'Trusty' trio to lead new character center

Students face choices, and GCU's new Canyon Center for Character Education aims to help them make the right ones.

Be good.

It’s what mom always said.

It also could be the slogan of a new center at Grand Canyon University.

“Teaching humans how to be better humans,” Dr. Ashley Betkowski said when asked to describe character education, “to make the world worth living in.”

Program Director Emily Farkas and her team launched the Canyon Center for Character Education this summer. (Photo by Ralph Freso)

Betkowski starts Aug. 8 as GCU’s Canyon Center for Character Education School Supervisor to round out the team of Program Director Emily Farkas and Program Manager Dr. Tracy Vasquez.

The work is just beginning after a $2.27 million grant from the Kern Family Foundation formed the center this spring to elevate character formation in schools and support current and aspiring educators to advance character education.

Betkowski said that part of being a teacher is being a facilitator, teaching students beyond academics “how to live in this world and contribute to society” with virtue.

“When I was teaching, I tried to do it with my students all the time, facilitating those lessons because it mattered. Our students needed it,” said Betkowski, who will be guiding partner schools on character education. “I want to see it become a more active part of education. I want to be part of that.”

Farkas said her work in Peoria schools before joining GCU’s College of Education nine years ago initially awakened her to the value of character education.  

Sure, lots of schools write “Be Kind” on the chalkboard and call it character education.

Dr. Ashley Betkowski

“But for character education to be exemplified, you should walk in and there should just be a different feel, a very positive and supportive environment where the doors are open and everyone is welcome,” Farkas said. “It has to do with the relationships with your kids and colleagues. It was in our daily conversation with our students.”

They celebrated accomplishments, studied life skills, modeled good behavior.

“If a student was naughty, we tied it back to, ‘How can you use your life skills? How can you improve yourself?’ And they took it seriously,” she said. “If they had been disrespectful, we had a conversation on what they did and how it made others feel.

“Having taught in a school where character education was center, it absolutely does make a difference. It transforms the environment.”

That experience and knowledge attained as a graduate student in an M.A. in character education program at the University of Birmingham in England will help her lead GCU’s center at a key moment.

“We are in tumultuous times in society, not just here but around the globe,” she said. “So I think back to my experience at that school – that it makes a difference being thoughtful about who you are as a human being. And if you’re thoughtful about bettering yourself as a human being, that will not only better your life but the people around you.

“Hopefully, like ripples in a pond, it will be a better society. Some might say that’s idealistic, but it’s OK with me.”

The Canyon Center for Character Education will enhance the curriculum and deepen the emphasis on virtue and character education in GCU’s master’s programs in educational leadership and already is creating a virtual professional learning network for students, alumni and partner schools. Summits on character education on campus also are planned.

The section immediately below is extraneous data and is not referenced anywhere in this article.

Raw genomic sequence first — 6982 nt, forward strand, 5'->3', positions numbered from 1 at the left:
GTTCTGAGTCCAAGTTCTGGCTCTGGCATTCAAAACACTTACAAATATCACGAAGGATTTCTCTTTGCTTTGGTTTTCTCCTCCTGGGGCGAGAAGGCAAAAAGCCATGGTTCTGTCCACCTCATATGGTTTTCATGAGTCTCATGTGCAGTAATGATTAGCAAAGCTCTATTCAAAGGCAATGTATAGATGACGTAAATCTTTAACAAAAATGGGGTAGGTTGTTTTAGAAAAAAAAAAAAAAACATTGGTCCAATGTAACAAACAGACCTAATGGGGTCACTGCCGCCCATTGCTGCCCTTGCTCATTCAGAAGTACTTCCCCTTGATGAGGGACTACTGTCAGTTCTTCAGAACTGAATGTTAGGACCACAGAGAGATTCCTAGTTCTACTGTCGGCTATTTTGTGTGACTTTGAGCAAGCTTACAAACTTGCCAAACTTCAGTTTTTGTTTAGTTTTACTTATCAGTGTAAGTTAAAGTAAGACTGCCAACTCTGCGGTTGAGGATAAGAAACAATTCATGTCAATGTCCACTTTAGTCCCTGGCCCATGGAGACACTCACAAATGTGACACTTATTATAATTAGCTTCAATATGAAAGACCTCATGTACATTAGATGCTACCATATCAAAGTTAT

Dr. Tracy Vasquez

Vasquez, also a College of Education veteran, sees her role as program manager as a way to serve, giving future educators and communities tools to create a better world.

“I think now more than ever it is such important work. There have been societal issues, and COVID has been one. The pandemic caused people to be more reclusive in their individual spaces, workplaces, school places and social places,” she said. “Our society has begun to lose hold of some of that important interpersonal interaction. It can be driven effectively through virtue and character.”

She describes it like building blocks, understanding intellectual, moral and civic virtues, balanced with practical wisdom.

“These building blocks are much in alignment with GCU’s mission as well as a Christian worldview,” she said. “It all focuses on how we are able to interact well in our environment as virtuous individuals for the common good.”

While character education is not new – around the world it’s hundreds of years old – the U.S. is catching up but with typical debate, Farkas said.

Some may ask if parents shouldn’t be the ones to teach character.

“They should. But as a teacher there is no way not to,” Farkas said. “You should be instilling good character in your students. We should be modeling that for them.”

Others might ask how you identify those virtues and values.

"These building blocks are much in alignment with GCU's mission as well as a Christian worldview."

Dr. Tracy Vasquez

“It might look different for everybody, but that’s a good thing,” Farkas said. “Different perspectives help us grow. If you are wanting to meet the needs of your community, it should be different.”

The center’s offices in the Colangelo College of Business Building opened in July and will be in full gear for fall semester.

“I’m really excited about the group we have, the trusty tripod,” Farkas said. “I'm excited about the we can make in Phoenix. I just know we are going to do good things.”

On being good.

Grand Canyon University senior writer Mike Kilen can be reached at [email protected] or at 602-639-6764.


Related content:

GCU News: Kern grant launches Character Education center


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